You could even ask employees to sign a document saying they’ve read and reviewed it. That way, you know everyone is up to speed.
5. Practice and Training of Protocols
Plans prove ineffective in the absence of training.
Emergencies are hardly a time of calm and clear-headedness. It’s easy to panic in the stress of the situation. The best-laid plans go out of the window in such moments.
Employees should have been trained for this eventuality. They should know what to do in practice, as well as theory.
Be sure to run drills at various points throughout the year. When a protocol is committed to memory through tangible practice, it’s far easier to recall when emergency strikes.
6. Stock Sufficient First-Aid Supplies
Plans and training only go so far.
You need the means with which to deal with an emergency too.
It’s your job, as the business owner, to ensure the working environment is fully stocked with first-aid equipment.
Refer to your RMP. Look at the potential hazards you’ve identified. Reflect on the supplies someone might need to handle the problem. Everything from bandaids and bandages, to wound dressings and antiseptic wipes/cream will be necessary.
Don’t rest on your laurels, either. Just because you filled your kits up 6 months ago doesn’t mean you’re prepared. As part of your RMP, be sure to perform regular checks of your first-aid inventory.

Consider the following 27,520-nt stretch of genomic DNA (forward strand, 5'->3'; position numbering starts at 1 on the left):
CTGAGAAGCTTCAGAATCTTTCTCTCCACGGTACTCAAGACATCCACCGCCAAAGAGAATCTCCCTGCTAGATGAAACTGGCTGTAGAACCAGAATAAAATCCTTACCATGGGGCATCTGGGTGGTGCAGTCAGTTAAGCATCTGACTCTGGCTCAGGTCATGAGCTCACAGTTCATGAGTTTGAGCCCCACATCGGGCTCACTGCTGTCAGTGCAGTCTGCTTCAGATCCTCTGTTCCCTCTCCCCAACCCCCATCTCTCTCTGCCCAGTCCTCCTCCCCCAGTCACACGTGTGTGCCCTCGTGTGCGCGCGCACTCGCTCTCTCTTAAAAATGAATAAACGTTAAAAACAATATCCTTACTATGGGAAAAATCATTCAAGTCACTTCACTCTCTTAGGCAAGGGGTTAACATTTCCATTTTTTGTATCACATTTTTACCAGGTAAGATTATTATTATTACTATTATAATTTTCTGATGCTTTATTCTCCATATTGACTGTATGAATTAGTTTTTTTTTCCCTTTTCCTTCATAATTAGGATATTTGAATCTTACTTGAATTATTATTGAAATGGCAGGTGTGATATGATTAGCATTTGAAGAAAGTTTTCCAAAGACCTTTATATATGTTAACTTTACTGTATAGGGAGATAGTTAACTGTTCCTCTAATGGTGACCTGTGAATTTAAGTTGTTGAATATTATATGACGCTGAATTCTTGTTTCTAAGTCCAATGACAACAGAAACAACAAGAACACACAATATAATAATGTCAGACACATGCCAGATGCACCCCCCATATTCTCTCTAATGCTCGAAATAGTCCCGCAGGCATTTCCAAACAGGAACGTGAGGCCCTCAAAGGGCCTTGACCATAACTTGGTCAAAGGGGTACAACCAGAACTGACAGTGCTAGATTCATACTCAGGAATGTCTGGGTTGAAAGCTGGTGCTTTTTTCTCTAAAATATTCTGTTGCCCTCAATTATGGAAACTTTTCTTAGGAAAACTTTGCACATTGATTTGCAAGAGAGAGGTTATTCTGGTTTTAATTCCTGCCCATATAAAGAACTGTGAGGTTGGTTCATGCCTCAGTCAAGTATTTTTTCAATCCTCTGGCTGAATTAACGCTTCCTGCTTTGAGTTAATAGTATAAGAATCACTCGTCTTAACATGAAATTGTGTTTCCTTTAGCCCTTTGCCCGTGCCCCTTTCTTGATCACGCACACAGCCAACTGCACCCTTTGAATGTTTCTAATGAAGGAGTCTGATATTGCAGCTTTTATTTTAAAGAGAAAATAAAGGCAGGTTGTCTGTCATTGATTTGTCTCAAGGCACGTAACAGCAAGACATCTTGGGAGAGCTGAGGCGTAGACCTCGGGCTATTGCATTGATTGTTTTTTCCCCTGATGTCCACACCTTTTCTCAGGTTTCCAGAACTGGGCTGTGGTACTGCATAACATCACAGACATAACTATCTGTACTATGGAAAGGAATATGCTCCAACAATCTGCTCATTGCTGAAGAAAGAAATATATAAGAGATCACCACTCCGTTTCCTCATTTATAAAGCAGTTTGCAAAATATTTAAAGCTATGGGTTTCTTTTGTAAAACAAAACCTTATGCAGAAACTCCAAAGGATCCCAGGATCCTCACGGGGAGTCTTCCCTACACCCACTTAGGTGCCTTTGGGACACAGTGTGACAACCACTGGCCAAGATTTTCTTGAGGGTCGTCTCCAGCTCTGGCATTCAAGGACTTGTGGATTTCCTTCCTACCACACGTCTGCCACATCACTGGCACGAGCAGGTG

7. Have a Trained First-Aider at Work
This particular ‘tip’ is an obligation for all employers.
Simply, your business must also have someone trained to deliver first-aid.
Not only that, a trained first-aider must be at work at all times, in case of an emergency.
First-aiders play a crucial role in your RMP. They’re charged with a heavy responsibility: to effectively handle a medical situation until emergency services arrive.
Be sure to put a willing volunteer through sufficient first-aid training.
8. Stock Emergency First-Aid Equipment
The equipment you need for an emergency is just as important.
Imagine having a fire in the workplace and no extinguisher to put it out?
All those bandages and antiseptic wipes will be no good if someone suffers a heart attack.
Having someone trained in CPR is important. But there’s no guarantee they’ll be on the scene immediately. Even if they are, having an AED at the workplace can be the difference between life and death.
It’s vital to stock the first-aid equipment you might need. Remember, it’s better to be over-prepared than underprepared.
Final Thoughts on Medical Emergency Preparation
There you have it: 8 suggestions for how your business can be better prepared for a medical emergency.
Sickness, injury and other medical emergencies are all too common in the US. Indeed, another person is injured in the workplace every few seconds.
That’s a scary thought and one that should shock unprepared businesses into action.
Having a well-planned protocol for handling worst-case medical situations is key. Practicing due diligence and planning ahead of time can literally save someone’s life.
Hopefully, this post has provided some useful insight into how to do it.
Want more articles like this one? Be sure to check out our other posts in the business advice section of the blog.